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1 Matrilateral Cross-Cousin marriages are common.
2 Patrilateral Cross-Cousin marriages are rare.
3 Patrilateral Parallel-Cousin marriages are exceptional.
4 Matrilateral Parallel-Cousin marriages are exceptional.
Or at least we’ll do that with the first two.
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Table 1: Marriage with Mother’s Brother’s
Daughter
A
B
=
=
Mother’s
Brother
Mother
C
Father
=
Mother’s Brother’s
Daughter
=
You
=
=
Son
In your generation bride-gifts
circulate this way this way: A to B,
B to C.
The same happens in your son’s
generation: A to B, B to C.
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Matrilateral Cross-Cousin Marriage: Mother’s Brother’s Daughter
What does Table 1 show?
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It uses anthropologists’ notation to show three kin groups, A, B, and C.
It shows three generations of each group, from your father’s generation, through your generation, to your son’s generation.
It shows the result of Matrilateral Cross-Cousin Marriage rule, where you marry your mother’s brother’s daughter.
So what is the result?
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Group A, the bride givers, send a bride-gift to group B.
Group B, the bride-gift receivers, are therefore under an obligation to group A.
The same goes for group B and group C.
We can also imagine that the same goes for groups C and A, with C sending a bride-gift to A. So group A, this time the
bride-gift receivers, are under an obligation to C.
This closes the circle, so that A, B and C are bound together by a network of obligations triggered by bride-gifts. (This is
known as a “circulating connubium”.)
But there’s more to it than that.
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The obligation triggered by a bride-gift is renewed in each generation, from grandfather to son, from son to grandson.
So in each and every generation the rule renews the same network of obligations binding the three groups: the network is
stable across generations.
And so?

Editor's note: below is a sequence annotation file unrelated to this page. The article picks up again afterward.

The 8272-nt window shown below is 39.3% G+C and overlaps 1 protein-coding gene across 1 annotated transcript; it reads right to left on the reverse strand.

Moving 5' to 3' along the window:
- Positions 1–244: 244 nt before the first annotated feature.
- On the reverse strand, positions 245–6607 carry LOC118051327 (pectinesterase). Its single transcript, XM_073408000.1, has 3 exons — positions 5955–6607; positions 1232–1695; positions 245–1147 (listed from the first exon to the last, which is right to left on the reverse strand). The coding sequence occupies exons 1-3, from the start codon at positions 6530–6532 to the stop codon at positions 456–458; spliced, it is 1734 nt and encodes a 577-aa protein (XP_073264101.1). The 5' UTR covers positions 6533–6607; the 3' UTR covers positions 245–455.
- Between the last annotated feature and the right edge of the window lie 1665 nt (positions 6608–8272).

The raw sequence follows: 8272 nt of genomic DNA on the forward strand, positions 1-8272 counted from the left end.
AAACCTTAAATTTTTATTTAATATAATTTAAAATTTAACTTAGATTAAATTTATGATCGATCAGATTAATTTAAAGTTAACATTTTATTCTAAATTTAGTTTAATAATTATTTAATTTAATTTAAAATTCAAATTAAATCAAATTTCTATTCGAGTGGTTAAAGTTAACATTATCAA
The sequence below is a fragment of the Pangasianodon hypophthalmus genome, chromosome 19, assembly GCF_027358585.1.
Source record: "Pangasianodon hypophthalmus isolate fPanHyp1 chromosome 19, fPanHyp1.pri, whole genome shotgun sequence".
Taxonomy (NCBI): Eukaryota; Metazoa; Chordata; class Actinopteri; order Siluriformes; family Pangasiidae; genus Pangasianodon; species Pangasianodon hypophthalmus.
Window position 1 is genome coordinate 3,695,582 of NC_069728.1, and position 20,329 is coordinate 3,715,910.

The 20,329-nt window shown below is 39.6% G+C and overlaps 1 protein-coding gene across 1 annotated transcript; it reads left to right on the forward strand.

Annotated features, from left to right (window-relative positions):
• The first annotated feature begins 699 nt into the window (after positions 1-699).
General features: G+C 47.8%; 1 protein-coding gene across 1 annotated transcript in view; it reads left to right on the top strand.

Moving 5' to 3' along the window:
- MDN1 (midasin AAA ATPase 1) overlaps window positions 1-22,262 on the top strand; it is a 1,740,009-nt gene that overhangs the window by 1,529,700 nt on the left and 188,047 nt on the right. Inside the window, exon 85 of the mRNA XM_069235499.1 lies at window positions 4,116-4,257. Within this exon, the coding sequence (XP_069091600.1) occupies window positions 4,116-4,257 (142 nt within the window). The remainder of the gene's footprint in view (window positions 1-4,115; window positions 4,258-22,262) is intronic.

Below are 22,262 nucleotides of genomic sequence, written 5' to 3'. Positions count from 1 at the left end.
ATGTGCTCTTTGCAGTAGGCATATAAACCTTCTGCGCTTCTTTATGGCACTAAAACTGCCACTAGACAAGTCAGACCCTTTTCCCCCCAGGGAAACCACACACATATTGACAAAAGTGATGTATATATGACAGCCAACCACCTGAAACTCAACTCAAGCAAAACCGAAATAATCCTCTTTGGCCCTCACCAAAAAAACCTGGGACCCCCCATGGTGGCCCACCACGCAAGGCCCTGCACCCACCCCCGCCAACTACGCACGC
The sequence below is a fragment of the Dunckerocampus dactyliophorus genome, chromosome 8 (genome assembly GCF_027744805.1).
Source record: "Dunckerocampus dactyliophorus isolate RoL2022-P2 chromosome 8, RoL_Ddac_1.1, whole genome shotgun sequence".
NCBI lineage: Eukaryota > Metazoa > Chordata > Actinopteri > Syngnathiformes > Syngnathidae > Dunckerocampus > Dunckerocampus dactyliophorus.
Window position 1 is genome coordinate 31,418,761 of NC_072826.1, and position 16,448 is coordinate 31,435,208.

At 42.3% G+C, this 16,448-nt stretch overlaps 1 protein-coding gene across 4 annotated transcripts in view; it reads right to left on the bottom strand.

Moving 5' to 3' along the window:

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This explains part of our key problem.
The Matrilateral Cross-Cousin Marriage rule, where you marry your mother’s brother’s daughter, is common because it
builds stable networks of obligation between kin groups across generations.
That is clearer when we look at the rare Patrilateral Cross-Cousin marriage where you marry your father’s brother’s
daughter.
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Table 2: Marriage with Father’s Sister’s
Daughter
A
B
C
=
=
Father’s
Sister
Father
=
=
Father’s Sister’s
Daughter
=
You
=
=
Your Son’s
Sister
Son
In your generation bride-gifts circulate this way: A
to B, B to C
In your son’s generation bride-gifts circulate the
other way: B to A, C to B
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Patrilateral Cross-Cousin Marriage: Father’s Sister’s Daughter
What does Table 2 show?
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Again it uses anthropologists’ notation to show three kin groups, A, B, and C.
Again it shows three generations of each group, from your father’s generation, through your generation, to your son’s
generation.
This time it shows the result of Patrilateral Cross-Cousin Marriage rule, where you marry your father’s, sister’s daughter.
So what is the result?
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In your generation, group A, the wife-givers, send a bride-gift to group B.
Group B, the bride-gift receivers, are therefore under an obligation to group A.
But in your son’s generation group B become the wife-givers sending a bride-gift to group A.
Your son’s bride-gift of his sister to group A cancels your group B’s obligation to group A.
The two groups are no longer bound by a network of obligations.
But there’s more to it than that.
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The obligation is cancelled every generation, from grandfather to son, from son to grandson.
So in each and every generation the rule cancels the network of obligations binding the three groups: the network is unstable
across generations.
And so?
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This explains part of our key problem.
The Patrilateral Cross-Cousin Marriage rule, where you marry your father’s sister’s daughter, is rare because it only builds
unstable ties between kin groups across generations.
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Do We Obey Rules or do we use Know-How?
The Mauss and Levi-Strauss argument is very neat – (we’d call it “elegant”).
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It tidies up a lot of observations – Matrilateral Cross-Cousin Marriage is common, Patrilateral Cross-Cousin Marriage is rare.
That’s because people are obeying rules with different consequences.
That seems convincing.
But
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Our theorists, Wittgenstein to the front, argue that we cannot obey rules as Mauss and Levi-Strauss suggest. People can
follow rules, but that’s a different matter, involving know-how – knowing how to follow a rule.
We’ll take this up next week with Bourdieu’s response to the Mauss and Levi-Strauss argument on marriage “rules”
Bibliography
Levi-Strauss ( 1977) Structural Anthropology. London: Peregrine.
Mauss, Marcel (2001) The Gift: Forms and Functions of Exchange in Archaic Societies. London: Routledge.